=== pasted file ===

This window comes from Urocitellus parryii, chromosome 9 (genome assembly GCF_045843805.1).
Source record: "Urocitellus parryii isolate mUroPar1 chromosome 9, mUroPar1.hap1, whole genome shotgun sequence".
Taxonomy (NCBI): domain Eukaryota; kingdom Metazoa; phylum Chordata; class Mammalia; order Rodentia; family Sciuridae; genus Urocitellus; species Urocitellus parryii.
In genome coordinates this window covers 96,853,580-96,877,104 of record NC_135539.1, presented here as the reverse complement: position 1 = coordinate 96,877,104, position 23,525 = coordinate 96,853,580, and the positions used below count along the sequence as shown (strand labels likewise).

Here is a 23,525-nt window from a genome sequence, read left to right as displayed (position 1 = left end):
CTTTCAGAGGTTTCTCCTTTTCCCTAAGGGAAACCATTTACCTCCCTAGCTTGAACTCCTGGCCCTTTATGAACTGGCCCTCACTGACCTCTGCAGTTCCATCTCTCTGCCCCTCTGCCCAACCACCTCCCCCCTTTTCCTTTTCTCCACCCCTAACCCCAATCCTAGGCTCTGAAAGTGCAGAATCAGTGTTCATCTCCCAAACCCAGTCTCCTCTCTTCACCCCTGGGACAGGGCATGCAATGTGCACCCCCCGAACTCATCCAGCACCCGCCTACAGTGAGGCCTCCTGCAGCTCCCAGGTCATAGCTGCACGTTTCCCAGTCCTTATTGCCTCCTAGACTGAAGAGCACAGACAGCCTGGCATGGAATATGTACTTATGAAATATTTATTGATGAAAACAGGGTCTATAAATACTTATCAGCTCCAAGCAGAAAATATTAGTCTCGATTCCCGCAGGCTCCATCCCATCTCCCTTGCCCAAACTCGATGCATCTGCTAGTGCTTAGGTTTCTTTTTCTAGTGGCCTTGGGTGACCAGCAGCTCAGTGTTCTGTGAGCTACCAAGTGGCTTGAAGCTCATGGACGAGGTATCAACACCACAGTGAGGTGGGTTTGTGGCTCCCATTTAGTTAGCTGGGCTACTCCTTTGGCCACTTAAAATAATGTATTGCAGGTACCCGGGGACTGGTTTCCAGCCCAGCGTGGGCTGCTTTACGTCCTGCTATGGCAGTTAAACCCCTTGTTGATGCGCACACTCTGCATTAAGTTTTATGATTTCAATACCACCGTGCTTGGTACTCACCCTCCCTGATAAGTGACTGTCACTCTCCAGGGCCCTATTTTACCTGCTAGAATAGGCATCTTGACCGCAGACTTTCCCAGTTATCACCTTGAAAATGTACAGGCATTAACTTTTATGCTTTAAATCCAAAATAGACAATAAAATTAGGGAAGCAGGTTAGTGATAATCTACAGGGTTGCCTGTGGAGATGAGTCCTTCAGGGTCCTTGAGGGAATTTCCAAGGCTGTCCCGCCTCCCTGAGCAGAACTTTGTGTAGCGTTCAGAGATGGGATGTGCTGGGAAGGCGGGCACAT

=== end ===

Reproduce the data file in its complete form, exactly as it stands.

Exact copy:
This window comes from Urocitellus parryii, chromosome 9 (genome assembly GCF_045843805.1).
Source record: "Urocitellus parryii isolate mUroPar1 chromosome 9, mUroPar1.hap1, whole genome shotgun sequence".
Taxonomy (NCBI): domain Eukaryota; kingdom Metazoa; phylum Chordata; class Mammalia; order Rodentia; family Sciuridae; genus Urocitellus; species Urocitellus parryii.
In genome coordinates this window covers 96,853,580-96,877,104 of record NC_135539.1, presented here as the reverse complement: position 1 = coordinate 96,877,104, position 23,525 = coordinate 96,853,580, and the positions used below count along the sequence as shown (strand labels likewise).

Here is a 23,525-nt window from a genome sequence, read left to right as displayed (position 1 = left end):
CTTTCAGAGGTTTCTCCTTTTCCCTAAGGGAAACCATTTACCTCCCTAGCTTGAACTCCTGGCCCTTTATGAACTGGCCCTCACTGACCTCTGCAGTTCCATCTCTCTGCCCCTCTGCCCAACCACCTCCCCCCTTTTCCTTTTCTCCACCCCTAACCCCAATCCTAGGCTCTGAAAGTGCAGAATCAGTGTTCATCTCCCAAACCCAGTCTCCTCTCTTCACCCCTGGGACAGGGCATGCAATGTGCACCCCCCGAACTCATCCAGCACCCGCCTACAGTGAGGCCTCCTGCAGCTCCCAGGTCATAGCTGCACGTTTCCCAGTCCTTATTGCCTCCTAGACTGAAGAGCACAGACAGCCTGGCATGGAATATGTACTTATGAAATATTTATTGATGAAAACAGGGTCTATAAATACTTATCAGCTCCAAGCAGAAAATATTAGTCTCGATTCCCGCAGGCTCCATCCCATCTCCCTTGCCCAAACTCGATGCATCTGCTAGTGCTTAGGTTTCTTTTTCTAGTGGCCTTGGGTGACCAGCAGCTCAGTGTTCTGTGAGCTACCAAGTGGCTTGAAGCTCATGGACGAGGTATCAACACCACAGTGAGGTGGGTTTGTGGCTCCCATTTAGTTAGCTGGGCTACTCCTTTGGCCACTTAAAATAATGTATTGCAGGTACCCGGGGACTGGTTTCCAGCCCAGCGTGGGCTGCTTTACGTCCTGCTATGGCAGTTAAACCCCTTGTTGATGCGCACACTCTGCATTAAGTTTTATGATTTCAATACCACCGTGCTTGGTACTCACCCTCCCTGATAAGTGACTGTCACTCTCCAGGGCCCTATTTTACCTGCTAGAATAGGCATCTTGACCGCAGACTTTCCCAGTTATCACCTTGAAAATGTACAGGCATTAACTTTTATGCTTTAAATCCAAAATAGACAATAAAATTAGGGAAGCAGGTTAGTGATAATCTACAGGGTTGCCTGTGGAGATGAGTCCTTCAGGGTCCTTGAGGGAATTTCCAAGGCTGTCCCGCCTCCCTGAGCAGAACTTTGTGTAGCGTTCAGAGATGGGATGTGCTGGGAAGGCGGGCACAT